In one such editorial, Sharp accused the sheriff of having too much power and questioned who is checking that power. The truth is the sheriff has very little power beyond that of Kansas statute and orders of the court. The real power is held by the voters, and yes, the media. Who is checking the power of Sharp’s pen as she uses it to sway public opinion in an effort to enforce her own personal agenda on readers?
I have had numerous meetings with Sharp and other Herald staff during the past two years. We have tried to build a relationship with the local media and have been successful with everyone but the editor and publisher of The Herald. About a month ago, I met with Tommy Felts, Herald managing editor, to discuss our relationship with The Herald. I left that meeting with a positive attitude and felt as if we had made progress. I am now disappointed.
In Sharp’s Oct. 20 column, she has again accused the sheriff’s office of not being forthright in answering a question posed by one of her reporters. The question was whether or not we have changed our policies restricting access to the public. The answer was direct: No. The sheriff’s office sent out a memo to staff and other agencies regarding restricted access in the secure areas of the office, not public areas such as the lobby. This is a standard accepted by almost every other law enforcement agency in the nation. I encourage you to attempt passage beyond the public areas of any other law enforcement agency in the state unescorted and see how quickly you are redirected.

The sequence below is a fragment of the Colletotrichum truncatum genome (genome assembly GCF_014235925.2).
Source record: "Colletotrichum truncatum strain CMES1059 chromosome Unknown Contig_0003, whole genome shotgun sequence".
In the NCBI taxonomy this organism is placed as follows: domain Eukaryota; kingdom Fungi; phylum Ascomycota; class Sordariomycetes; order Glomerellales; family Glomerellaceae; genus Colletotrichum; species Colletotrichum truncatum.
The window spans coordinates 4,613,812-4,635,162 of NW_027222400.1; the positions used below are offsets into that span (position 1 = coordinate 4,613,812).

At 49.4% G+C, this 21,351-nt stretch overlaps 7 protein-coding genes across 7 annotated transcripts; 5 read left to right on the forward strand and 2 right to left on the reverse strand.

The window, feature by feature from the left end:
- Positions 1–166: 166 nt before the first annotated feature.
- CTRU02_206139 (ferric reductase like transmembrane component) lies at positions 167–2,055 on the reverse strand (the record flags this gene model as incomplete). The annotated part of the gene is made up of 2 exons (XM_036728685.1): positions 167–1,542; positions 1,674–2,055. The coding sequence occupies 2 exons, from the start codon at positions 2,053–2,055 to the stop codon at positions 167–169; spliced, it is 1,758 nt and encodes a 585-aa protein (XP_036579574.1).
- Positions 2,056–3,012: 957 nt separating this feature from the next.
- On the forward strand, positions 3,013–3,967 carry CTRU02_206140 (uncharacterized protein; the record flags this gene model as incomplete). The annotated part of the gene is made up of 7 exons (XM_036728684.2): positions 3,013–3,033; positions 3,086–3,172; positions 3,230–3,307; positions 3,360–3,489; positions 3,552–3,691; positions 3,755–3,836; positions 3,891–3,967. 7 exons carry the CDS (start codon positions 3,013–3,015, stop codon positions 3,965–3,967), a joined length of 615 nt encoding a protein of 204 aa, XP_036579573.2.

Sharp then went on to accuse me of supporting infidelity and immoral behavior based on the contents of a lecture for which she was not present. While discussing deviant behavior and the law during a sociology class, I used two examples of how laws change with social norms. One example was the law governing the use of marijuana, as many states are legalizing marijuana for medicinal purposes, and the other example was that of adultery and sodomy — two laws that many states have taken out of their books. This does not indicate in any way that I am supportive of this behavior; it is simply an example of how our laws adapt and change along with our social construct — a social construct that is highly influenced by mass media in our society. Implying that I accept deviant behavior based on this lecture is paramount to implying that a world history teacher is communist if he or she discusses the Stalinist Movement of the 20th Century in class.
“Where there is smoke there is fire” — Sharp has used this analogy more than once. The problem is she has worked feverishly to fan that smoke in an attempt to create something newsworthy to print in her failing tabloid.
The Franklin County Sheriff’s Office is committed to providing the highest level of law enforcement services to the people who live, work, and visit Franklin County. We will continue to serve based on our core values of faith, leadership, integrity, trust and community, regardless of Sharp’s failed attempts to discredit me or this organization.
— Jeff Curry,